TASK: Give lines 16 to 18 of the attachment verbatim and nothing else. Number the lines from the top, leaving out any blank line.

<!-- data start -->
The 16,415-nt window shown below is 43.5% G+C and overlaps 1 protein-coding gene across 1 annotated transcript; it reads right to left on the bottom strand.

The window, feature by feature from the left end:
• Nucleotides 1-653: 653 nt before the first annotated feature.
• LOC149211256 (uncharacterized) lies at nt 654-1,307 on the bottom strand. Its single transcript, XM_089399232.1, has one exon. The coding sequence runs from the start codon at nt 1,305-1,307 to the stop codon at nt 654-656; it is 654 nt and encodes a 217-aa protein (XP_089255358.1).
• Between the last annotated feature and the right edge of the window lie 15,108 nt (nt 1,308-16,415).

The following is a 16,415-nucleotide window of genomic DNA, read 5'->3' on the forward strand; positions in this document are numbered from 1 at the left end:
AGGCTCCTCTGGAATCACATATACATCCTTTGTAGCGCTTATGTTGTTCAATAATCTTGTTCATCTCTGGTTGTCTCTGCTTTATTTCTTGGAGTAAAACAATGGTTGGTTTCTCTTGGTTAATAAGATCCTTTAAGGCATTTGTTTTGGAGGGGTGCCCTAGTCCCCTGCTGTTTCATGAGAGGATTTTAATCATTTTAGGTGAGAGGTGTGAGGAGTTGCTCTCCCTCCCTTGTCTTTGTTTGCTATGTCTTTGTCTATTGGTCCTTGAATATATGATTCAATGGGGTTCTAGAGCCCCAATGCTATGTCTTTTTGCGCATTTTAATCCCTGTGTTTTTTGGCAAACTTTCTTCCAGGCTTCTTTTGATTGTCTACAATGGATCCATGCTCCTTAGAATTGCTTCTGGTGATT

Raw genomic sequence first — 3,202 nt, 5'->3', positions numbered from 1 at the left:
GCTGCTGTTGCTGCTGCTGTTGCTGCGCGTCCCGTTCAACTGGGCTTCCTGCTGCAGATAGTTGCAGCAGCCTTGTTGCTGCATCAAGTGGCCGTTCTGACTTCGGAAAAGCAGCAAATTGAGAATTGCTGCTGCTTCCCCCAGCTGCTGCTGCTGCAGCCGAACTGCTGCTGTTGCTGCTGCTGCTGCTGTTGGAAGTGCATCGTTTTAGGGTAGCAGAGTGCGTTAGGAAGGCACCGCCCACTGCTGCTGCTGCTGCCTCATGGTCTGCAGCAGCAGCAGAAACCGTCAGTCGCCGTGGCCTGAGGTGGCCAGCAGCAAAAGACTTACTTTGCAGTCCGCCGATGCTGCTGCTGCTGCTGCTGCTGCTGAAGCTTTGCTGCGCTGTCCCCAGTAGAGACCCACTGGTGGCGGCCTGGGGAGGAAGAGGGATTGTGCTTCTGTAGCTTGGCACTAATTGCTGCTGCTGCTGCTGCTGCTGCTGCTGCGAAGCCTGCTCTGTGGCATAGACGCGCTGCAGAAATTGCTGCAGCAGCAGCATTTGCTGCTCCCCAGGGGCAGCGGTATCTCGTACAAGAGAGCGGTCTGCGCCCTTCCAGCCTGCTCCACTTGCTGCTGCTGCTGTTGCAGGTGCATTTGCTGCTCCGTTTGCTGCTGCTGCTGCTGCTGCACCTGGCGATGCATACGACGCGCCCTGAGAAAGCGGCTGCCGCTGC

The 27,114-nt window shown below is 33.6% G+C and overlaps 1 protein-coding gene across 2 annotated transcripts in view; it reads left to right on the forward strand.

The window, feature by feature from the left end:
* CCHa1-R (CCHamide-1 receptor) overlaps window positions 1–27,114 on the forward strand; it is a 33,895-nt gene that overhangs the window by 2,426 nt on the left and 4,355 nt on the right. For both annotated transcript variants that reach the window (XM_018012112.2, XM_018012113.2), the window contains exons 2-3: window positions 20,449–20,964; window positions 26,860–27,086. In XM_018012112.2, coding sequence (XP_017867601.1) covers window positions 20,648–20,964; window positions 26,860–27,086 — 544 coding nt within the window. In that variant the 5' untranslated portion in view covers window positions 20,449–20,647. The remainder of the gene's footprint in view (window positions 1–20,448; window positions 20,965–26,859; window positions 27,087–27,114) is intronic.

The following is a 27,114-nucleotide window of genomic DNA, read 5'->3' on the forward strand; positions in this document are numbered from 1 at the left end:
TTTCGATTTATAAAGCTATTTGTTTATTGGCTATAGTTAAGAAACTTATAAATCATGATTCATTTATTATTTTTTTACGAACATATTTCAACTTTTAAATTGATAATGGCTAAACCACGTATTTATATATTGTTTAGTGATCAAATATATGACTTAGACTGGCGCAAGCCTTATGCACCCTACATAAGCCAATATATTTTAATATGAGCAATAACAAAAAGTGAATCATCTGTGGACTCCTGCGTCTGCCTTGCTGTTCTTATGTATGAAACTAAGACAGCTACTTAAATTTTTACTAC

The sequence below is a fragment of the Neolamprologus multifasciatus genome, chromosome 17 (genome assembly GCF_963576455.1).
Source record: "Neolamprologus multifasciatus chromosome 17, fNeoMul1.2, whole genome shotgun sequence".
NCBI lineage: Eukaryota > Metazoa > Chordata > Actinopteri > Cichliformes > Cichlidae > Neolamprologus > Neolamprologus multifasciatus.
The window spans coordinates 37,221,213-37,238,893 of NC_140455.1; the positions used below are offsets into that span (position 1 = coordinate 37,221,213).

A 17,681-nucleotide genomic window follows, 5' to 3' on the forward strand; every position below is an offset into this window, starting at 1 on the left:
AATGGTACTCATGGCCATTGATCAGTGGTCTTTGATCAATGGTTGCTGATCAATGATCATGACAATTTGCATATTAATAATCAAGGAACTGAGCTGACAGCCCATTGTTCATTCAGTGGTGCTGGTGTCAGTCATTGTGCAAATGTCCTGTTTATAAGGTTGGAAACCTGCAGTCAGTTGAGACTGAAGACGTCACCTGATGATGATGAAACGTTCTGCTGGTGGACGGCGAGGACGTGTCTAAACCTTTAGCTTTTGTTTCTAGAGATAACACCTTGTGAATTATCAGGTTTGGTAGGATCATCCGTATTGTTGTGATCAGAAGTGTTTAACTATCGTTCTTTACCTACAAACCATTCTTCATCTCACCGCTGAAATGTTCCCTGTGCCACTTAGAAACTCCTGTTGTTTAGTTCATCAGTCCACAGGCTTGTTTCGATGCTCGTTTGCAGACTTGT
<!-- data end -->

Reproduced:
Source record: "Neolamprologus multifasciatus chromosome 17, fNeoMul1.2, whole genome shotgun sequence".
NCBI lineage: Eukaryota > Metazoa > Chordata > Actinopteri > Cichliformes > Cichlidae > Neolamprologus > Neolamprologus multifasciatus.
The window spans coordinates 37,221,213-37,238,893 of NC_140455.1; the positions used below are offsets into that span (position 1 = coordinate 37,221,213).